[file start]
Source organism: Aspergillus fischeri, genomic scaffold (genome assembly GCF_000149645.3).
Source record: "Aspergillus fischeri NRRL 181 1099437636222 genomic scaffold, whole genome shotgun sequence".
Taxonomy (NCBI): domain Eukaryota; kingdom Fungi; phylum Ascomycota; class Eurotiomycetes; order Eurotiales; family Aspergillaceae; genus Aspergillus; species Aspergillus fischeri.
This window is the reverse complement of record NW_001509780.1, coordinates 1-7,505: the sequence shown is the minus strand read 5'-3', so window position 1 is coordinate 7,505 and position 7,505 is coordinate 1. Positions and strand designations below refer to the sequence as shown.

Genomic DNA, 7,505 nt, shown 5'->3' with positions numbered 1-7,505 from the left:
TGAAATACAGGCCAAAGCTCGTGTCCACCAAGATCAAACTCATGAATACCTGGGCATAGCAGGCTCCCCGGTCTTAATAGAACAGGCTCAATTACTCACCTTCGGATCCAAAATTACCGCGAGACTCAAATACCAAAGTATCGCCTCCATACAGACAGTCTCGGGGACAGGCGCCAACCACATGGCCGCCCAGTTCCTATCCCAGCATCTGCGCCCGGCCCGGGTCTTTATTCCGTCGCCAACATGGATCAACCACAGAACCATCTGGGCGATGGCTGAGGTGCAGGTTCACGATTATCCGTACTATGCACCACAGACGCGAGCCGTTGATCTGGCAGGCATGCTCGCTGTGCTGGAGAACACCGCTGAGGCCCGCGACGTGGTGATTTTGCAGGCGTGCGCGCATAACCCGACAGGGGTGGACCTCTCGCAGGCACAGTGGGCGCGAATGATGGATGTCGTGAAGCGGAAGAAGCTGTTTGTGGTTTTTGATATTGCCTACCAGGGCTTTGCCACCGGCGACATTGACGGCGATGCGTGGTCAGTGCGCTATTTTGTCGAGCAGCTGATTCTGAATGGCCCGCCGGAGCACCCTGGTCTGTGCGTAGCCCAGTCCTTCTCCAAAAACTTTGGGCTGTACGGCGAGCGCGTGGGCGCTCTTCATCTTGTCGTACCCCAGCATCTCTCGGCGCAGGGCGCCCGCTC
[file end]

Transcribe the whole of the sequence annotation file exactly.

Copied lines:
Source organism: Aspergillus fischeri, genomic scaffold (genome assembly GCF_000149645.3).
Source record: "Aspergillus fischeri NRRL 181 1099437636222 genomic scaffold, whole genome shotgun sequence".
Taxonomy (NCBI): domain Eukaryota; kingdom Fungi; phylum Ascomycota; class Eurotiomycetes; order Eurotiales; family Aspergillaceae; genus Aspergillus; species Aspergillus fischeri.
This window is the reverse complement of record NW_001509780.1, coordinates 1-7,505: the sequence shown is the minus strand read 5'-3', so window position 1 is coordinate 7,505 and position 7,505 is coordinate 1. Positions and strand designations below refer to the sequence as shown.

Genomic DNA, 7,505 nt, shown 5'->3' with positions numbered 1-7,505 from the left:
TGAAATACAGGCCAAAGCTCGTGTCCACCAAGATCAAACTCATGAATACCTGGGCATAGCAGGCTCCCCGGTCTTAATAGAACAGGCTCAATTACTCACCTTCGGATCCAAAATTACCGCGAGACTCAAATACCAAAGTATCGCCTCCATACAGACAGTCTCGGGGACAGGCGCCAACCACATGGCCGCCCAGTTCCTATCCCAGCATCTGCGCCCGGCCCGGGTCTTTATTCCGTCGCCAACATGGATCAACCACAGAACCATCTGGGCGATGGCTGAGGTGCAGGTTCACGATTATCCGTACTATGCACCACAGACGCGAGCCGTTGATCTGGCAGGCATGCTCGCTGTGCTGGAGAACACCGCTGAGGCCCGCGACGTGGTGATTTTGCAGGCGTGCGCGCATAACCCGACAGGGGTGGACCTCTCGCAGGCACAGTGGGCGCGAATGATGGATGTCGTGAAGCGGAAGAAGCTGTTTGTGGTTTTTGATATTGCCTACCAGGGCTTTGCCACCGGCGACATTGACGGCGATGCGTGGTCAGTGCGCTATTTTGTCGAGCAGCTGATTCTGAATGGCCCGCCGGAGCACCCTGGTCTGTGCGTAGCCCAGTCCTTCTCCAAAAACTTTGGGCTGTACGGCGAGCGCGTGGGCGCTCTTCATCTTGTCGTACCCCAGCATCTCTCGGCGCAGGGCGCCCGCTC